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crystall
02-20-2004, 12:20 AM
I was wondering if I enable alpha-testing does it disable early z-testing on modern boards? Looking at the OpenGL spec it appears that the alpha test should happen before the depth test so theorically the GL should calculate the alpha value of the pixel and do the alpha test before the depth test. Does this really happen in practice or is the alpha test just delayed until the alpha value is known after the stencil/depth tests?

Klaus
02-20-2004, 06:27 AM
Alpha-test disables early-Z on ATI and NVIDIA boards. It is reenabled on the Radeon after you switch off alpha-test, but remains disabled on the FX.

There is no early alpha-test, thus, as alpha-test is performed before the z-test according to the spec, early-z must be switched off.

BTW: ATI boards also perform an early-stencil test.

- Klaus

dorbie
02-20-2004, 08:43 AM
Without overdoing the whole semantic thing again between early z vs coarse z vs a marketing catchall "hyperz"...

It doesn't matter what the spec says w.r.t. the order of OpenGL fragment processing stages in this context. The point of early z is to do z testing first to save on the earlier pipelined operations should you fail z, similarly with coarse z. So there's really no sensible excuse I've heard other than the intricacies of efficient hardware design for early z not working with alpha test. OK that's a BIG and reasonable excuse.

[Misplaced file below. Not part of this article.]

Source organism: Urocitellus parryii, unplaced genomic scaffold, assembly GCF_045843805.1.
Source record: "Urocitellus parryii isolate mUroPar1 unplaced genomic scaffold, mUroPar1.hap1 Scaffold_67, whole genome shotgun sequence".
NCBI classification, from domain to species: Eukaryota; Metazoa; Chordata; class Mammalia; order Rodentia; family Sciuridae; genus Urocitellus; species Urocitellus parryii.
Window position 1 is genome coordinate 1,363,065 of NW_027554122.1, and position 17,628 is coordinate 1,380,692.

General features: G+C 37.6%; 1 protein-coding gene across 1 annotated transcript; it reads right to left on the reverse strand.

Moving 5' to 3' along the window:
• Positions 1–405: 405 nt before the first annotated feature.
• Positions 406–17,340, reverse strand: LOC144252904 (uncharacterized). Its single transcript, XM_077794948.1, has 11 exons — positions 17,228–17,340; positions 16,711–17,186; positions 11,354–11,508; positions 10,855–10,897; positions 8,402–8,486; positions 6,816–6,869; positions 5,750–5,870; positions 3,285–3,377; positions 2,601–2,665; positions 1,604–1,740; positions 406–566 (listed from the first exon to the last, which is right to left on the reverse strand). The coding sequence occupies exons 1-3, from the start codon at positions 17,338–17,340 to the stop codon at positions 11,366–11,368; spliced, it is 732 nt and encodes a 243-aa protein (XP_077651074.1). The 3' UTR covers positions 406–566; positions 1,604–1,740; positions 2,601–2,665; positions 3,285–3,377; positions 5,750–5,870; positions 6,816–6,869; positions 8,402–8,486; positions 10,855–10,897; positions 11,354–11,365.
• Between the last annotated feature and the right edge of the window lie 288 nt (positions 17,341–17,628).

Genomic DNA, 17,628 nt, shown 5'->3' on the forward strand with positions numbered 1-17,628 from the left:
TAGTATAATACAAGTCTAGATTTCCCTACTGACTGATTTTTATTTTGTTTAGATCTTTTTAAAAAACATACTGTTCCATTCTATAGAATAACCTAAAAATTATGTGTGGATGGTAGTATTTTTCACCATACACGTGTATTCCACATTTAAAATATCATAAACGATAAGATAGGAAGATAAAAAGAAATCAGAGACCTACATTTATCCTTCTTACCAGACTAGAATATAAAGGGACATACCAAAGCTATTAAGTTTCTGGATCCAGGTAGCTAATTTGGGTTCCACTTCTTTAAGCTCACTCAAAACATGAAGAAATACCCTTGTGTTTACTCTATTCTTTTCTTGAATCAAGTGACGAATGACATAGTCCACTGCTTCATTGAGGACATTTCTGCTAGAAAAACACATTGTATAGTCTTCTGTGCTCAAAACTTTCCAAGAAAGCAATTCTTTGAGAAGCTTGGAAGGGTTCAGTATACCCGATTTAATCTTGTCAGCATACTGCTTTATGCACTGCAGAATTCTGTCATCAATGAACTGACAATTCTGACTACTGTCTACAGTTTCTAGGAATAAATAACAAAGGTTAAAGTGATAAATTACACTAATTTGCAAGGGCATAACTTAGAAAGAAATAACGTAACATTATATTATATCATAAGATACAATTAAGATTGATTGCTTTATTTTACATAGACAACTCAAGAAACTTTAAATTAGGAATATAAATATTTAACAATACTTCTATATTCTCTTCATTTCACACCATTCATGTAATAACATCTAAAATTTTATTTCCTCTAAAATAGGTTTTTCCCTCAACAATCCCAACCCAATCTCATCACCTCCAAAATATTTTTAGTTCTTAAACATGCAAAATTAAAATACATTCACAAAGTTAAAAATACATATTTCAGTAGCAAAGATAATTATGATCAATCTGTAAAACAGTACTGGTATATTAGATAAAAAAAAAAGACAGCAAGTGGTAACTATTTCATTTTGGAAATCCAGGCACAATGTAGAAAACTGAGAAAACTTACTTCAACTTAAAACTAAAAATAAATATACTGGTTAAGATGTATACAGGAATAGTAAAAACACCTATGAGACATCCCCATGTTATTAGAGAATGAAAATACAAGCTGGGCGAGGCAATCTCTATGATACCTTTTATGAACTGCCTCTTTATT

Alpha test cannot turn a fragment back on so there is no risk to an early z test, the only issue is the accompanying early z write.

Additionally, if you consider something like coarse zbuffer region reject it shouldn't be a problem but it is very hardware design dependent.

So the real issue as far as I can tell with early z & other operations that might reject fragments is early z writes on a depth pass either to the classic zbuffer or whatever else is there.

Once again, when software developers talk about early z they mean the whole thing. It's a black box with performance being the only thing that can be measured, so early z hyperz coarse z effectively look like one operation. When hidden fragments render at normal speed developers can only say that all hidden fragment optimizations are defeated. When performance is improved they cannot tell why, only that something worked.

[This message has been edited by dorbie (edited 02-20-2004).]

OpenGL guy
02-20-2004, 02:08 PM
Originally posted by dorbie:
Once again, when software developers talk about early z they mean the whole thing. It's a black box with performance being the only thing that can be measured, so early z hyperz coarse z effectively look like one operation. When hidden fragments render at normal speed developers can only say that all hidden fragment optimizations are defeated. When performance is improved they cannot tell why, only that something worked.
There has to be some magic here, dorbie, else IHVs would go out of business http://www.opengl.org/discussion_boards/ubb/smile.gif